Chromolume Theatre (FB) has just announced their 2018 season, and it is three shows that I haven’t seen (in fact, two for which I didn’t even have the cast album until the announcement): Dessa Rose with book and lyrics by Lynn Ahrens and music by Stephen Flaherty [Feb 2 2018 – Feb 25 2018]; Jane Eyre – The Musical with music and lyrics by composer-lyricist Paul Gordon and a book by John Caird [Jul 13 2018 – Aug 5 2018], and Passion with music and lyrics by Stephen Sondheim and a book by James Lapine [Nov 9 2018 – Dec 2 2018]. We plan to subscribe in the next couple of weeks. You should too! Season subscriptions are only $60, which is $20 per show… and Goldstar is $18 per show plus service fees. What a bargain, and you help guarantee this little theatre’s survival.
Ob. Disclaimer: I am not a trained theatre (or music) critic; I am, however, a regular theatre and music audience member. I’ve been attending live theatre and concerts in Los Angeles since 1972; I’ve been writing up my thoughts on theatre (and the shows I see) since 2004. I do not have theatre training (I’m a computer security specialist), but have learned a lot about theatre over my many years of attending theatre and talking to talented professionals. I pay for all my tickets unless otherwise noted. I am not compensated by anyone for doing these writeups in any way, shape, or form. I currently subscribe at 5 Star Theatricals (FB) [the company formerly known as Cabrillo Music Theatre (FB)], the Hollywood Pantages (FB), Actors Co-op (FB), the Chromolume Theatre (FB) in the West Adams district, and a mini-subscription at the Saroya [the venue formerly known as the Valley Performing Arts Center (VPAC)] (FB). Through my theatre attendance I have made friends with cast, crew, and producers, but I do strive to not let those relationships color my writing (with one exception: when writing up children’s production, I focus on the positive — one gains nothing except bad karma by raking a child over the coals). I believe in telling you about the shows I see to help you form your opinion; it is up to you to determine the weight you give my writeups.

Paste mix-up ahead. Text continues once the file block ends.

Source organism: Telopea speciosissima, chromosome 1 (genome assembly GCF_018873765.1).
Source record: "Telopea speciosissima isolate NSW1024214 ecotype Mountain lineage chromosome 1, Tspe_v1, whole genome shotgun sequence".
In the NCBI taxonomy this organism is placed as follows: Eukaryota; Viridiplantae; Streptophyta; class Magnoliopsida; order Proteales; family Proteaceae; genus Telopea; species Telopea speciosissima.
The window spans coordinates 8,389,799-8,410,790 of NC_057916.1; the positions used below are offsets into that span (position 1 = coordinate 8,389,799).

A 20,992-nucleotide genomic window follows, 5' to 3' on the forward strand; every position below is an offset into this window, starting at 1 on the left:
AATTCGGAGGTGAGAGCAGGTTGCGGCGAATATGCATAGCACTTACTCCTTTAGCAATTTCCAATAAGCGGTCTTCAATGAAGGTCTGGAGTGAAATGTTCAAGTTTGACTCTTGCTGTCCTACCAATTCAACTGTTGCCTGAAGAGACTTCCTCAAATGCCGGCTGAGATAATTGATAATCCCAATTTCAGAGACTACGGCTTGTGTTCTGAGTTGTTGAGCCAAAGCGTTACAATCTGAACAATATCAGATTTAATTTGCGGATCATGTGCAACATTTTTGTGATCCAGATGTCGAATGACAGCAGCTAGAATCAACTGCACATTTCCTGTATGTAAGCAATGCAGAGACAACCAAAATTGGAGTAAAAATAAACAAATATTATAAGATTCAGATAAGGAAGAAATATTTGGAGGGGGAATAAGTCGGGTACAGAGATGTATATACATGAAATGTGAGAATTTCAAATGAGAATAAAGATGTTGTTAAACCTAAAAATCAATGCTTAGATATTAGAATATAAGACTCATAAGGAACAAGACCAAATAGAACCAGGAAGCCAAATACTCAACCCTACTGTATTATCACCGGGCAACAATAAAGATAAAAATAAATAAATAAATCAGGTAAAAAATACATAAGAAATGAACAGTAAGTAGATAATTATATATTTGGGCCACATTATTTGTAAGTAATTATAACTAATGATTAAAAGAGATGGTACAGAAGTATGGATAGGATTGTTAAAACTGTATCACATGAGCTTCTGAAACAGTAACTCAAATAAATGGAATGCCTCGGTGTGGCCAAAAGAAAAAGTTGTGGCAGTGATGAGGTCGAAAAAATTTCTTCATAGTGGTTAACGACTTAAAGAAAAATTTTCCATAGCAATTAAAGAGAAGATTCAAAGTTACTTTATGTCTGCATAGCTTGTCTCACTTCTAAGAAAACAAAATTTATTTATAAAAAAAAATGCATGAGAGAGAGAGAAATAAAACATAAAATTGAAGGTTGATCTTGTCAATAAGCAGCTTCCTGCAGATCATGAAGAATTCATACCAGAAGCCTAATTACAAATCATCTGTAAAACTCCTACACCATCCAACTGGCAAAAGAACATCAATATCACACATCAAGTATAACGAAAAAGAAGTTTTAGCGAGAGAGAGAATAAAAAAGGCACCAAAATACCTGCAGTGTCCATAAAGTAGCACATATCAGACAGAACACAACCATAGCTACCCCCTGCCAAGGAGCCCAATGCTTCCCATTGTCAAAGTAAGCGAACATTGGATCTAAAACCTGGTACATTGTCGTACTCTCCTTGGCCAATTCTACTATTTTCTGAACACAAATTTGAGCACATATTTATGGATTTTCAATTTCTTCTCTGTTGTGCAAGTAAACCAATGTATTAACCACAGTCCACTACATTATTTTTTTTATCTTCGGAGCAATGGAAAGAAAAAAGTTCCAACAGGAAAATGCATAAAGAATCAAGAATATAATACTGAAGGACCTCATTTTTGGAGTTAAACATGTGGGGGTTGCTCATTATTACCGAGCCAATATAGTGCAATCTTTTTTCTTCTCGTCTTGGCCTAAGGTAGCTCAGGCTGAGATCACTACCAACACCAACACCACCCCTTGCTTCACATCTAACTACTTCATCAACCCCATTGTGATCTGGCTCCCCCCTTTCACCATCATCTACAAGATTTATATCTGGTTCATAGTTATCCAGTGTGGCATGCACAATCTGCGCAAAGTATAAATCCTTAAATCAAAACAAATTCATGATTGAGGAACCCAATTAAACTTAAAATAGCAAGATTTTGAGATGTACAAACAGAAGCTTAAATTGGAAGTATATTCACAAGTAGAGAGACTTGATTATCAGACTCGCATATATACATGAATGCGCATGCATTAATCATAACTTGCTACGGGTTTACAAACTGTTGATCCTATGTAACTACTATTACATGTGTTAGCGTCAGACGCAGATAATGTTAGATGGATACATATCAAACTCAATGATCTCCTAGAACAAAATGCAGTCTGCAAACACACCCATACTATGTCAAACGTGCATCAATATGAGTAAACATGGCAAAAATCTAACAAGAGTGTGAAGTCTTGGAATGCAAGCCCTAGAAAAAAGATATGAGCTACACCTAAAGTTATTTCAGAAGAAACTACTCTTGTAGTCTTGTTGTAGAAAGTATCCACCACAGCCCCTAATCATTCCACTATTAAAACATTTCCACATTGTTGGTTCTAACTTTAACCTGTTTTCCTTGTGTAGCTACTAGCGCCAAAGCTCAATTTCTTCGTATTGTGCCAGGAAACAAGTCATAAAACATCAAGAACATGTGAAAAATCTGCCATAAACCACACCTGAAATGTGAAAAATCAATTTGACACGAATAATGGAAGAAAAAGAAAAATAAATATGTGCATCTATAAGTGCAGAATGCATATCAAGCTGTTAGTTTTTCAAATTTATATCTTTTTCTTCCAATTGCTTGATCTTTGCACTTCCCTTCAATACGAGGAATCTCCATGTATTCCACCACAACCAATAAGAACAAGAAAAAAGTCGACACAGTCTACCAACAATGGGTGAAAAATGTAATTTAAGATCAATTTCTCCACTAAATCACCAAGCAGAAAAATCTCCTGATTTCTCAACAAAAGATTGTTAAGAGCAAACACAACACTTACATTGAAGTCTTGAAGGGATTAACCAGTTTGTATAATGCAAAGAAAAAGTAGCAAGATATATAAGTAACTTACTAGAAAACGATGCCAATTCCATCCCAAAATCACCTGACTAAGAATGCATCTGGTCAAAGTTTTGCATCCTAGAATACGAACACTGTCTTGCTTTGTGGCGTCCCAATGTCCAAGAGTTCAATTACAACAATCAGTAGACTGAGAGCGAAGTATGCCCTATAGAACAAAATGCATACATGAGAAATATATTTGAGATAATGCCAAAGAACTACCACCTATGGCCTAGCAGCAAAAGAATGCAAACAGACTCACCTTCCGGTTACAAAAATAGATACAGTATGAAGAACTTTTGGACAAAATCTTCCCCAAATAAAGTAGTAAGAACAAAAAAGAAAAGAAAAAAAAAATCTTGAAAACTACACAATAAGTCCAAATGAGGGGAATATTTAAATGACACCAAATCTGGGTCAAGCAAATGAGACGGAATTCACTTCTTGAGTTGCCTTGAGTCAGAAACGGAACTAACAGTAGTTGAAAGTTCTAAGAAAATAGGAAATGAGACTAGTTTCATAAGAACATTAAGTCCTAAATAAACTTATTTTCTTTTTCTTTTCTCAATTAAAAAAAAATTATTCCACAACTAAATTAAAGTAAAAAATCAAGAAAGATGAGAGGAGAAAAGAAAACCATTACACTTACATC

This afternoon brings the Colburn Orchestra at the Saroya (the venue formerly known as the Valley Performing Arts Center (VPAC)) (FB). I probably won’t write that one up. The weekend encompassing Chanukah sees us back at the Saroya (FB) for the Klezmatics (FB). We also hope to squeeze in a performance of A Christmas Story at the Canyon Theatre Guild (FB). We might also go to the 58th Annual L.A. County Holiday Celebration, as they are featuring Klezmer Music from 3-6pm on Dec 24, and we can take advantage of Metro to avoid the traffic. Of course there will also be the obligatory Christmas Day movie — who knows — perhaps it’ll be the upcoming The Greatest Showman. Afterward: The obligatory Chinese Food.
If I can get tickets, January will start out with the Jason Graae/Faith Prince concert at the Rubicon Theatre (FB) in Ventura [tix]. The next weekend brings Aladdin at the Hollywood Pantages (FB). The rest of January is currently open, as January tends to be a quiet theatre month. We’ll see what fills up.
February is busier. It starts with the Cantor’s Concert at Temple Ahavat Shalom (FB). The following weekend brings our first Actors Co-op (FB) production of 2018: A Walk in the Woods. Mid-week brings opera: specifically, Candide at LA Opera (FB). That is followed the next weekend by the first production of the Chromolume Theatre (FB) 2018 season, Dessa Rose. The month concludes with Dublin Irish Dance Stepping Out at the Saroya (the venue formerly known as the Valley Performing Arts Center (VPAC)) (FB).
March was supposed to start with the MRJ Man of the Year dinner, but I’ll miss that because they pushed back from their advertised date right on top of my non-refundable tickets to the LA Premiere of the musical Allegiance at the Japanese American Cultural and Community Center (FB). This is followed by a HOLD for Steel Pier at the UCLA School of Television, Film, and Theatre (FB). The penultimate Friday of March brings Billy Porter singing Richard Rodgers at the Saroya (the venue formerly known as the Valley Performing Arts Center (VPAC)) (FB). The last weekend of March is open for theatre, but there will be the Men of TAS Seder. Currently, we’re booking all the way out in mid to late 2018! We may also be adding a CTG subscription, given their recent announcements regarding the next season.
As always, I’m keeping my eyes open for interesting productions mentioned on sites such as Better-Lemons, Musicals in LA, @ This Stage, Footlights, as well as productions I see on Goldstar, LA Stage Tix, Plays411 or that are sent to me by publicists or the venues themselves. Note: Lastly, want to know how to attend lots of live stuff affordably? Take a look at my post on How to attend Live Theatre on a Budget.